Trends in K-12 Computer Science Education
The last several years have seen high-profile efforts by districts, states, and not-for-profit organizations to expand Computer Science (CS) education in K–12 schools in the United States. Chicago Public Schools (CPS) led the nation in the expansion of CS education with their CS4ALL initiative in 2013 and later on announcing that computer science would be a graduation requirement starting with the class of 2020. Now, a recent UChicago Consortium study examines the outcomes of those CPS policies. Between 2014 and 2018, the percentage of CPS schools offering CS courses doubled. Expanded access successfully narrowed enrollment differences in CS courses by race but gender gaps actually widened.
Why It Matters
The goal in expanding access to CS courses is to open opportunities for Black, Latino, and female students who have been underrepresented in the growing technology workforce. According to an NPR story, only 3% of Google employees and 9% of Apple employees are Black. Researchers found that differences in rates of enrollment in CS courses by race/ethnicity and socioeconomic status were largely due to differences in access to CS courses. Black students were the least likely overall to enroll in a CS course in part because they were the most likely to attend a school that did not offer CS. Once researchers accounted for differences in access to CS, Black students were the most likely to enroll in a CS course. CPS reports that in the 2019-20 school year, all district run high schools offered CS. This research shows that making CS courses available can help to close the opportunity gap in tech careers among racial groups, but more than increased access will likely be needed to overcome barriers for female students, such as changing narratives about who belongs and succeeds within CS.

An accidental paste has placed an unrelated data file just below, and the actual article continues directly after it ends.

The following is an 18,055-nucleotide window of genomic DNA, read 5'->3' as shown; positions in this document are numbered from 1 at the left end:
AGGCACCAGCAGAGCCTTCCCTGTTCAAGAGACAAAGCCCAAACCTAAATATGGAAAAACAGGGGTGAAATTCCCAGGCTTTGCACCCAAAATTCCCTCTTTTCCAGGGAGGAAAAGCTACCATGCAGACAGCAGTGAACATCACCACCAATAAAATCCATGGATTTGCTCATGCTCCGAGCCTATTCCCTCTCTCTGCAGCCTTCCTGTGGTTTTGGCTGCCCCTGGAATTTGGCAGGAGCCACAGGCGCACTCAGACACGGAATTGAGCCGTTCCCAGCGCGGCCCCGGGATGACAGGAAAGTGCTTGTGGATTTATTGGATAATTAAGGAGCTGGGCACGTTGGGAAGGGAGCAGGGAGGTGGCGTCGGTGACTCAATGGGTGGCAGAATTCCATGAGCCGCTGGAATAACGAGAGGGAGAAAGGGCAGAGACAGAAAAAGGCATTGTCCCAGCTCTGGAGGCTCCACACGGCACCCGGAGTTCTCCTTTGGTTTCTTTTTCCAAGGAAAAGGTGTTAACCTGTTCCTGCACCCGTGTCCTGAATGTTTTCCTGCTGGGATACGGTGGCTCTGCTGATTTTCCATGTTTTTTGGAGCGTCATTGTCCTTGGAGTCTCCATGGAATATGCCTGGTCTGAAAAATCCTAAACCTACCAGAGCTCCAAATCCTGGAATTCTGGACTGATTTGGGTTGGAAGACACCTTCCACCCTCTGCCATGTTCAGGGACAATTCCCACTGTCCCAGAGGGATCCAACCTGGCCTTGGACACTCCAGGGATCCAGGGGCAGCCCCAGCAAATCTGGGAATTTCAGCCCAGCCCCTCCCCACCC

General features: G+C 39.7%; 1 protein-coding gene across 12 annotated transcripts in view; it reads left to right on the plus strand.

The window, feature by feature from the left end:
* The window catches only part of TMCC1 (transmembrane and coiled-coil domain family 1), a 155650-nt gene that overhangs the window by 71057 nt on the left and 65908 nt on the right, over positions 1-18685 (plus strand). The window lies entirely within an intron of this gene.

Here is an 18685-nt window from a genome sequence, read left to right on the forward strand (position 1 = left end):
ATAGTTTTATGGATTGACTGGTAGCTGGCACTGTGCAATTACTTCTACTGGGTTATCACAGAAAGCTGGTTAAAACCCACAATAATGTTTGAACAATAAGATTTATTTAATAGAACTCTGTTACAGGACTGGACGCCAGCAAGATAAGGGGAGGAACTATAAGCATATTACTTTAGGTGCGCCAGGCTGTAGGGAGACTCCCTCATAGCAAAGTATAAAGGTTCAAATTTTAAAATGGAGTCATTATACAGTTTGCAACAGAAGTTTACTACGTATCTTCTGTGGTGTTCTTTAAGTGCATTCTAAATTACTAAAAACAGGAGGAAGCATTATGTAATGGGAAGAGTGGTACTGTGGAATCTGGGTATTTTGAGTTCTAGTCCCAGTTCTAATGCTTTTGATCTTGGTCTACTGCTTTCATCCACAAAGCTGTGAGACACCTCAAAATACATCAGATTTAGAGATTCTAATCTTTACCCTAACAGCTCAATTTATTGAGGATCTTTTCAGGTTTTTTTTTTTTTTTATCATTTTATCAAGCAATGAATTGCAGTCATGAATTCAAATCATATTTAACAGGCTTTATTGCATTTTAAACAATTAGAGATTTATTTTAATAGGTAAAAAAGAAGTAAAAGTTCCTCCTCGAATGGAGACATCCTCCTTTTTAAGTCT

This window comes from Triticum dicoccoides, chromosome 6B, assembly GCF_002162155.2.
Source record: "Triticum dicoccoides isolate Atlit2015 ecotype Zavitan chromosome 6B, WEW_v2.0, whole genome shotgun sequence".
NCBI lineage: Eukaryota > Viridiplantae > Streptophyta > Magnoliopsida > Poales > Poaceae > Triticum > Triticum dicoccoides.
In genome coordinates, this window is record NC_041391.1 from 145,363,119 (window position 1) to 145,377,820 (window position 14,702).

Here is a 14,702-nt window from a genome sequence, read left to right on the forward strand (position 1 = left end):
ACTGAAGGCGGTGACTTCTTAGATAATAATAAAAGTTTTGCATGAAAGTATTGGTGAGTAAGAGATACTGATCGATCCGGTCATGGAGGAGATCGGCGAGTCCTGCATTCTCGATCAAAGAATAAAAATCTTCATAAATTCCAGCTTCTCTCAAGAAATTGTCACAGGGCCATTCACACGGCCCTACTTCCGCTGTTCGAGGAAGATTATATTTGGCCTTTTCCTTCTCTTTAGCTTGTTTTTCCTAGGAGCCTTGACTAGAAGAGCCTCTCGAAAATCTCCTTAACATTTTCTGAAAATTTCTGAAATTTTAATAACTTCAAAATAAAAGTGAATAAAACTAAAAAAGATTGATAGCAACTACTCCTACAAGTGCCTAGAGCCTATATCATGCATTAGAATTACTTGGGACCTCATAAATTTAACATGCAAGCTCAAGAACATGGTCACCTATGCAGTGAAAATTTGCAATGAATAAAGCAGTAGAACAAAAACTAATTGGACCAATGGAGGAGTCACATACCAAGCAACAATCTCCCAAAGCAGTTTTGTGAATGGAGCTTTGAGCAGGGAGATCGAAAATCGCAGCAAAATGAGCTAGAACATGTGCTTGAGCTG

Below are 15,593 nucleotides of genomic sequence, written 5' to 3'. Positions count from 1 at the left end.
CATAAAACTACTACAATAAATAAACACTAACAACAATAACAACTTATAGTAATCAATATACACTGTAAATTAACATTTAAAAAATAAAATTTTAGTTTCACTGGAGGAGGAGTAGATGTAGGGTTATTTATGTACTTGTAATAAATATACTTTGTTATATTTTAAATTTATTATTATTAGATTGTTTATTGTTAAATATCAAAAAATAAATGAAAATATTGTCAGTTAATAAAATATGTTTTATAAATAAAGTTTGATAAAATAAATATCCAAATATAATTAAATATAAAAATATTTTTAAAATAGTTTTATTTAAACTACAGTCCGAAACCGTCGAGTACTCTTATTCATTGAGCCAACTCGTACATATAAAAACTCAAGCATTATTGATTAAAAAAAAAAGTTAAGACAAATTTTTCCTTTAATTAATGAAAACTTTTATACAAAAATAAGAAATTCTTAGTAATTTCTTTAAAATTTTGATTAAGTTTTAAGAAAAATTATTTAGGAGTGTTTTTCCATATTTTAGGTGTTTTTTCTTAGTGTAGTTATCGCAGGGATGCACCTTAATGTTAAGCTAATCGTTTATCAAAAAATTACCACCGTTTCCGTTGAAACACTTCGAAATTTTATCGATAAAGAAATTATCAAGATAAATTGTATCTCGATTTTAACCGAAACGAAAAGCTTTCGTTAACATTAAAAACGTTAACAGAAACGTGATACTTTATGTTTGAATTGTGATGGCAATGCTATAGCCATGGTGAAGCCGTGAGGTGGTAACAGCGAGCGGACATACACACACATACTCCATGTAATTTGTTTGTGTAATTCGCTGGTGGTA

There were also trends showing that, even at schools with CS course access, there is still work to be done in diversifying enrollment demographics. Male students were more likely to enroll in CS courses than female students, but, intriguingly, this gap widened after the introduction of the Exploring Computer Science (ECS) curriculum. Even though the ECS curriculum’s implementation increased annual enrollment in CS, it also increased the extant disparities along with it. Therefore, educators and policymakers should take care not to consider just expanding enrollment numbers a victory, as expanding enrollment without ameliorating deeper, more systemic issues just leads to further propagation of those inequalities.